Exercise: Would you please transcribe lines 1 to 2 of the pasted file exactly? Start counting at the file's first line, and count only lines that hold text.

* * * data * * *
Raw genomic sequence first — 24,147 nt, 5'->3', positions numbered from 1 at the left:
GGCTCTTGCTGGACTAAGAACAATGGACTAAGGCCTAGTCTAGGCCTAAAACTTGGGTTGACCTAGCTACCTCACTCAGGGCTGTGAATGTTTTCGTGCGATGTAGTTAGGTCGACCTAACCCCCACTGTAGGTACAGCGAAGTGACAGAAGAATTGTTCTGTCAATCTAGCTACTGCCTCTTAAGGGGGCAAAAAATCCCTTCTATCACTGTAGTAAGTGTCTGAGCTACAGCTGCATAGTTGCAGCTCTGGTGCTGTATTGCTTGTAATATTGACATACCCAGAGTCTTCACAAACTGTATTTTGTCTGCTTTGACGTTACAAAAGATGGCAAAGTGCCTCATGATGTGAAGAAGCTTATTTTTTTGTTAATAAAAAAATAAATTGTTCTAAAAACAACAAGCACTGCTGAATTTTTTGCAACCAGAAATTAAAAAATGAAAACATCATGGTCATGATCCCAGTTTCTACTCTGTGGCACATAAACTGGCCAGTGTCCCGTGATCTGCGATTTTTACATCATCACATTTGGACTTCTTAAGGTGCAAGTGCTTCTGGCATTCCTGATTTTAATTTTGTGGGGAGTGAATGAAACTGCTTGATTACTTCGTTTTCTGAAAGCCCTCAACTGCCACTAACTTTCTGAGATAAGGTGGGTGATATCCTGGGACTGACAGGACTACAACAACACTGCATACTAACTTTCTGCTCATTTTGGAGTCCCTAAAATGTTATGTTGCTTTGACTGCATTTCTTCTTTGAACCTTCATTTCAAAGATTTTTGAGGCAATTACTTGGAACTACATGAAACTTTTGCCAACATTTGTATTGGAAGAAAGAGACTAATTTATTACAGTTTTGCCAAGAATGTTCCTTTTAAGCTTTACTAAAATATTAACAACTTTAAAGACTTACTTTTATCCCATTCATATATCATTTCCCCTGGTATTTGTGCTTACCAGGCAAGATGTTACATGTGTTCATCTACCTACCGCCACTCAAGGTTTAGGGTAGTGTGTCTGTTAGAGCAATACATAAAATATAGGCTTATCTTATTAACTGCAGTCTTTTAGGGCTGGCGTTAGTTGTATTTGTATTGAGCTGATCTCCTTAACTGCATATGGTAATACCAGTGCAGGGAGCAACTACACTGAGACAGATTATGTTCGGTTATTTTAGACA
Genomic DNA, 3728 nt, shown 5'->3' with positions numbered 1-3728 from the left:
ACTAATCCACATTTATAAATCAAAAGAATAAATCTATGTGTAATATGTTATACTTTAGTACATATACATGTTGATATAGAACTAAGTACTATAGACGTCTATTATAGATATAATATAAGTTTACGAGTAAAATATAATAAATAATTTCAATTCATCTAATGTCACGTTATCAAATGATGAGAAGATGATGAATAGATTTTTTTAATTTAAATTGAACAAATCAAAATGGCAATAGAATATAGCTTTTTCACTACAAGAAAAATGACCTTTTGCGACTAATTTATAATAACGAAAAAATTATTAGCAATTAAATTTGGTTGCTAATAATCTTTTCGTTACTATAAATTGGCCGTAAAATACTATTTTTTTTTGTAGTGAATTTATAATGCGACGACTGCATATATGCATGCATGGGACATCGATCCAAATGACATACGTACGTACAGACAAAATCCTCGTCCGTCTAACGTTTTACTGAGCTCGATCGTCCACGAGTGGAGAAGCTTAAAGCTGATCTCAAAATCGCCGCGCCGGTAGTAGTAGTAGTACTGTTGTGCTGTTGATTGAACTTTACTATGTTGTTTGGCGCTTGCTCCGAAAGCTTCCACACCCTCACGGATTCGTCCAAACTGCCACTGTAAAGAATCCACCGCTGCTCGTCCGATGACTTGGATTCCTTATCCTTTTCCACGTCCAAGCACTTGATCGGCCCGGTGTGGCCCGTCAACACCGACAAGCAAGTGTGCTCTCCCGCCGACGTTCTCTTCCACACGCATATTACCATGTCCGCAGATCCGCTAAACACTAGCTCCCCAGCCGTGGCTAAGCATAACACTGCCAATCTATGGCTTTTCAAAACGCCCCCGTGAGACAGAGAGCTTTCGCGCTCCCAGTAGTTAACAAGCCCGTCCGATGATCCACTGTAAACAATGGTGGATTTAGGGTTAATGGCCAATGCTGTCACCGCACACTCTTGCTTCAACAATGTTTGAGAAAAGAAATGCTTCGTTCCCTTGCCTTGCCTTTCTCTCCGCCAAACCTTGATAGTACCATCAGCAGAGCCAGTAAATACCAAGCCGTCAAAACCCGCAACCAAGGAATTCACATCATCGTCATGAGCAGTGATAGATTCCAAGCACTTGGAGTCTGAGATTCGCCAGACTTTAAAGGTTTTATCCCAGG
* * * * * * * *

Raw genomic sequence first — 24,147 nt, 5'->3', positions numbered from 1 at the left:
GGCTCTTGCTGGACTAAGAACAATGGACTAAGGCCTAGTCTAGGCCTAAAACTTGGGTTGACCTAGCTACCTCACTCAGGGCTGTGAATGTTTTCGTGCGATGTAGTTAGGTCGACCTAACCCCCACTGTAGGTACAGCGAAGTGACAGAAGAATTGTTCTGTCAATCTAGCTACTGCCTCTTAAGGGGGCAAAAAATCCCTTCTATCACTGTAGTAAGTGTCTGAGCTACAGCTGCATAGTTGCAGCTCTGGTGCTGTATTGCTTGTAATATTGACATACCCAGAGTCTTCACAAACTGTATTTTGTCTGCTTTGACGTTACAAAAGATGGCAAAGTGCCTCATGATGTGAAGAAGCTTATTTTTTTGTTAATAAAAAAATAAATTGTTCTAAAAACAACAAGCACTGCTGAATTTTTTGCAACCAGAAATTAAAAAATGAAAACATCATGGTCATGATCCCAGTTTCTACTCTGTGGCACATAAACTGGCCAGTGTCCCGTGATCTGCGATTTTTACATCATCACATTTGGACTTCTTAAGGTGCAAGTGCTTCTGGCATTCCTGATTTTAATTTTGTGGGGAGTGAATGAAACTGCTTGATTACTTCGTTTTCTGAAAGCCCTCAACTGCCACTAACTTTCTGAGATAAGGTGGGTGATATCCTGGGACTGACAGGACTACAACAACACTGCATACTAACTTTCTGCTCATTTTGGAGTCCCTAAAATGTTATGTTGCTTTGACTGCATTTCTTCTTTGAACCTTCATTTCAAAGATTTTTGAGGCAATTACTTGGAACTACATGAAACTTTTGCCAACATTTGTATTGGAAGAAAGAGACTAATTTATTACAGTTTTGCCAAGAATGTTCCTTTTAAGCTTTACTAAAATATTAACAACTTTAAAGACTTACTTTTATCCCATTCATATATCATTTCCCCTGGTATTTGTGCTTACCAGGCAAGATGTTACATGTGTTCATCTACCTACCGCCACTCAAGGTTTAGGGTAGTGTGTCTGTTAGAGCAATACATAAAATATAGGCTTATCTTATTAACTGCAGTCTTTTAGGGCTGGCGTTAGTTGTATTTGTATTGAGCTGATCTCCTTAACTGCATATGGTAATACCAGTGCAGGGAGCAACTACACTGAGACAGATTATGTTCGGTTATTTTAGACA